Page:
North Bridge and Burdock Way, Halifax
Series of photographs showing North Bridge and Burdock Way.
Author: Matthew Smith
Date: 16 August 2002
Format: Photograph - Colour
Document ID: 102107
North Bridge was opened to the public in 1774 and built at time of communication expansion with the building of the turnpikes from Bradford, via Wibsey and Queensbury. It lasted 100 years until the current North Bridge was completed in 1871.
A wooden bridge over the Hebble Brook was mentioned in 1277 at a Tourn (mediaeval court of the Manor of Wakefield) held at Halifax, and there were several bridges in the vicinity, linking the town to Leeds, Bradford and the north.
A single arched stone bridge was mentioned in 1719 by John Warburton in his survey. It collapsed ca 1770 during a Rogation Day ceremony of beating the bounds and was replaced by the 6 arched structure in the photograph in 1774. This was the first bridge to carry the road across the valley and not just the brook, eliminating the descent and ascent of the steep banks.
The present North Bridge, designed by John Fraser and opened in October 1871, was said to be the cheapest bridge in the country at the time - at a cost of £21,000. With two arches, each with 160 ft (48.8 m) span, and 16ft (4.9.m) in height, it carries the road 11 feet (3.4 m) higher than the previous bridge. A 75 ft high central pier contains a time capsule with coins, photographs, newspapers and documents.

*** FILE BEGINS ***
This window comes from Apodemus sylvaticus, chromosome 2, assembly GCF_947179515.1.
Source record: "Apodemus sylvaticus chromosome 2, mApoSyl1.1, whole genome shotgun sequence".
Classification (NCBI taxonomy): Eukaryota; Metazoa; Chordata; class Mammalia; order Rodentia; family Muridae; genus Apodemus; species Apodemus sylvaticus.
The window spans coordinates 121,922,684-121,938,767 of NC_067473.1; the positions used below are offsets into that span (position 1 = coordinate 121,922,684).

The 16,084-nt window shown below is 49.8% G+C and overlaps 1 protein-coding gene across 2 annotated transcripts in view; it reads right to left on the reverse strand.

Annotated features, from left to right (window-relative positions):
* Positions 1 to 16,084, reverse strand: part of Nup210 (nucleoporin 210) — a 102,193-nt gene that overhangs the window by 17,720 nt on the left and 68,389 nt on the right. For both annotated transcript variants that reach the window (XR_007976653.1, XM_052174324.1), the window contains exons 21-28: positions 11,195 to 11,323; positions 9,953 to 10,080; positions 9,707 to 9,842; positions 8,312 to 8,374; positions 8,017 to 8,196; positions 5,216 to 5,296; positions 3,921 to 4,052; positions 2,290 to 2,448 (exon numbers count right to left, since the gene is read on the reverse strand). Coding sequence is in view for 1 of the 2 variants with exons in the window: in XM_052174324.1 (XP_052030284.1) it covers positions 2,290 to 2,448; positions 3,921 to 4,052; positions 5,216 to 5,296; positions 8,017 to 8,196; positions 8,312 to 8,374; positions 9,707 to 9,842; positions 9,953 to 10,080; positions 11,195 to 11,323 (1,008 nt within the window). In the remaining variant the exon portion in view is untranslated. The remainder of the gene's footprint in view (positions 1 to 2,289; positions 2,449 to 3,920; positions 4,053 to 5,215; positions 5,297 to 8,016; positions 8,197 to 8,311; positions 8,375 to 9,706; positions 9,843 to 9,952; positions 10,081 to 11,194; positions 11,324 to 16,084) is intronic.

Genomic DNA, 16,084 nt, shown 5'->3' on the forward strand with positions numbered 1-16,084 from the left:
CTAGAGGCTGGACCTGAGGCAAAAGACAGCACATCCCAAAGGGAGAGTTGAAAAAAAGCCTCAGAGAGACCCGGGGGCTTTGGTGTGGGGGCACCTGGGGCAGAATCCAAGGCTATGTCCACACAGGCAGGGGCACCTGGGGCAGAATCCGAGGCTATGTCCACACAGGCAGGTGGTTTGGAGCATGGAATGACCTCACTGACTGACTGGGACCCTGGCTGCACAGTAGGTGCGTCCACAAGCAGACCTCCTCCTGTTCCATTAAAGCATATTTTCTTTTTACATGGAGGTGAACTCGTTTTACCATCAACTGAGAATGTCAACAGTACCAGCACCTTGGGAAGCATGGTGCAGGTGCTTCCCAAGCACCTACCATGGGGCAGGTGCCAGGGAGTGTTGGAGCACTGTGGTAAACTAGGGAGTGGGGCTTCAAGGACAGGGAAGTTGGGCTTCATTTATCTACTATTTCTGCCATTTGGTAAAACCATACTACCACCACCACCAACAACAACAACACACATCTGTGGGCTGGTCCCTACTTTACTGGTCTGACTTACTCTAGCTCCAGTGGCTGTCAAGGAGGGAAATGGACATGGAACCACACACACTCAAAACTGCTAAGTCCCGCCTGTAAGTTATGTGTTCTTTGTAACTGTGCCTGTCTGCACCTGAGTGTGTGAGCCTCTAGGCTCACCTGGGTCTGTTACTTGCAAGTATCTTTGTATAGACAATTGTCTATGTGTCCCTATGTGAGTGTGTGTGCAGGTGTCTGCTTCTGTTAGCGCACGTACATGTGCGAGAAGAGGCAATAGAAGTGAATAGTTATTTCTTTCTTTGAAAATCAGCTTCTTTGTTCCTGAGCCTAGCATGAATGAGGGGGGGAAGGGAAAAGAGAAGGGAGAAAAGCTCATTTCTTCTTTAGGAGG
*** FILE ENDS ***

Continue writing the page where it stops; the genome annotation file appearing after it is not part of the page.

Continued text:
In 1876, the bronze statue of Edward Akroyd was unveiled at the south-west corner of the bridge and then moved to All Souls' Church in 1901.
Burdock Way was opened in 1973 as part of the road improvments to the town of Halifax. The plans for a by-pass were originally drawn up in 1947. Named after Alderman Burdock chairman of the Highways Committee in the late 1940s and early 1950s. Burdock received his OBE in 1971.
In 2003, Burdock Way now carries the traffic even higher over the valley, and overshadows North Bridge, which is still used for light local traffic.
p. 2 to p. 5 taken on 30th January 2003.